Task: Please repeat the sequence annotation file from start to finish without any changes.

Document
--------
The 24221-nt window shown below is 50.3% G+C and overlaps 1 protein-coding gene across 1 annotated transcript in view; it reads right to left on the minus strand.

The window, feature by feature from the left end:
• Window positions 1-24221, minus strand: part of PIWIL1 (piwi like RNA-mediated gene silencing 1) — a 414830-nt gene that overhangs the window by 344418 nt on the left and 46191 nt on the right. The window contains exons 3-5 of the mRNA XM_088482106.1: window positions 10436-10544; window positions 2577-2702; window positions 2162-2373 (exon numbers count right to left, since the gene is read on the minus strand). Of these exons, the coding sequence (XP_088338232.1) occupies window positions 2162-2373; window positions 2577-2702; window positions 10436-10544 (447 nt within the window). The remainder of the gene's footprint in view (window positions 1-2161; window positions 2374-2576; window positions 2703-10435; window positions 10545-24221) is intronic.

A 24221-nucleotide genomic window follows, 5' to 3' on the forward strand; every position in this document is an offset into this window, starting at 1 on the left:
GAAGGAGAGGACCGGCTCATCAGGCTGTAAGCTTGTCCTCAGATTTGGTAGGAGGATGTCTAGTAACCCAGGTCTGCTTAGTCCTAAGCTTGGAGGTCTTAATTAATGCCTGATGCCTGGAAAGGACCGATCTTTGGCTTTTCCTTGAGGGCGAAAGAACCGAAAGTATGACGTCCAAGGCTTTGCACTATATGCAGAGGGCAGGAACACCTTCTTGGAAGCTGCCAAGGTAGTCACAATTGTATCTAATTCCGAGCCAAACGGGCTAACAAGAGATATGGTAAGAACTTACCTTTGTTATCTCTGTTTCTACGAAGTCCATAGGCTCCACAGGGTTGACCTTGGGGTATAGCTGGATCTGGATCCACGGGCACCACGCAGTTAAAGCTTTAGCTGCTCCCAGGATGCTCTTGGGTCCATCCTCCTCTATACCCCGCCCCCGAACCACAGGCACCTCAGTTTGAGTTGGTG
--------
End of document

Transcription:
The 24221-nt window shown below is 50.3% G+C and overlaps 1 protein-coding gene across 1 annotated transcript in view; it reads right to left on the minus strand.

The window, feature by feature from the left end:
• Window positions 1-24221, minus strand: part of PIWIL1 (piwi like RNA-mediated gene silencing 1) — a 414830-nt gene that overhangs the window by 344418 nt on the left and 46191 nt on the right. The window contains exons 3-5 of the mRNA XM_088482106.1: window positions 10436-10544; window positions 2577-2702; window positions 2162-2373 (exon numbers count right to left, since the gene is read on the minus strand). Of these exons, the coding sequence (XP_088338232.1) occupies window positions 2162-2373; window positions 2577-2702; window positions 10436-10544 (447 nt within the window). The remainder of the gene's footprint in view (window positions 1-2161; window positions 2374-2576; window positions 2703-10435; window positions 10545-24221) is intronic.

A 24221-nucleotide genomic window follows, 5' to 3' on the forward strand; every position in this document is an offset into this window, starting at 1 on the left:
GAAGGAGAGGACCGGCTCATCAGGCTGTAAGCTTGTCCTCAGATTTGGTAGGAGGATGTCTAGTAACCCAGGTCTGCTTAGTCCTAAGCTTGGAGGTCTTAATTAATGCCTGATGCCTGGAAAGGACCGATCTTTGGCTTTTCCTTGAGGGCGAAAGAACCGAAAGTATGACGTCCAAGGCTTTGCACTATATGCAGAGGGCAGGAACACCTTCTTGGAAGCTGCCAAGGTAGTCACAATTGTATCTAATTCCGAGCCAAACGGGCTAACAAGAGATATGGTAAGAACTTACCTTTGTTATCTCTGTTTCTACGAAGTCCATAGGCTCCACAGGGTTGACCTTGGGGTATAGCTGGATCTGGATCCACGGGCACCACGCAGTTAAAGCTTTAGCTGCTCCCAGGATGCTCTTGGGTCCATCCTCCTCTATACCCCGCCCCCGAACCACAGGCACCTCAGTTTGAGTTGGTG